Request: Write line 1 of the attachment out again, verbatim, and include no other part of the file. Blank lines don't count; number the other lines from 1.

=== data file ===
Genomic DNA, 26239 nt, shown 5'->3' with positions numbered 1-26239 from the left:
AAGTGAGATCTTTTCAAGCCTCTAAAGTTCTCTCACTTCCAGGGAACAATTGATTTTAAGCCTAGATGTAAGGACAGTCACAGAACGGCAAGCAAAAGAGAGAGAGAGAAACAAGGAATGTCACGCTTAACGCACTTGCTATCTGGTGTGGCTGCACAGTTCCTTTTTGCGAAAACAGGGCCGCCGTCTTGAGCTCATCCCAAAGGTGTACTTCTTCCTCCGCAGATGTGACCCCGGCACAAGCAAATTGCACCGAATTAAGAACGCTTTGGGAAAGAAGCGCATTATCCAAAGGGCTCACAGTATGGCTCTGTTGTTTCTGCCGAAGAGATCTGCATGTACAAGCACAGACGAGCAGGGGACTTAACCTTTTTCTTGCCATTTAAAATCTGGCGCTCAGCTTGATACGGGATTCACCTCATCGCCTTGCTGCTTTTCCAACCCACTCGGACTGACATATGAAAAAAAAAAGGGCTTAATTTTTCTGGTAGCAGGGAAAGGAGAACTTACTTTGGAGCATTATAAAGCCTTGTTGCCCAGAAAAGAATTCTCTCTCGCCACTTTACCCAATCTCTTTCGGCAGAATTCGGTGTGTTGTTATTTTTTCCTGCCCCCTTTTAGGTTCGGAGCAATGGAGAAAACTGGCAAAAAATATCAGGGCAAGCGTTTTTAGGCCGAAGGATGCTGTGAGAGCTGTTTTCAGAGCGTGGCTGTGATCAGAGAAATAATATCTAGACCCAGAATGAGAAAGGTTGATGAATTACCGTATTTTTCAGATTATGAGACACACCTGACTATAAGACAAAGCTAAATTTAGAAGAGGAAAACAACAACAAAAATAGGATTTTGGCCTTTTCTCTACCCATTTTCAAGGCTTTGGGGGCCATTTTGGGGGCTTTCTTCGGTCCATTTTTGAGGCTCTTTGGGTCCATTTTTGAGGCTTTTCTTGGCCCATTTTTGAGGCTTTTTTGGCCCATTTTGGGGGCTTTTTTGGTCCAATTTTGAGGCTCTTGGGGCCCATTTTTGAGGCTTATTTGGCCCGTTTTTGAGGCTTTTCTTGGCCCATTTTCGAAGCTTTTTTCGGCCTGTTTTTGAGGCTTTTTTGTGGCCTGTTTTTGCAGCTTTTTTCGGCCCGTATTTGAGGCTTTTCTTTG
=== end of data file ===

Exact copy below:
Genomic DNA, 26239 nt, shown 5'->3' with positions numbered 1-26239 from the left: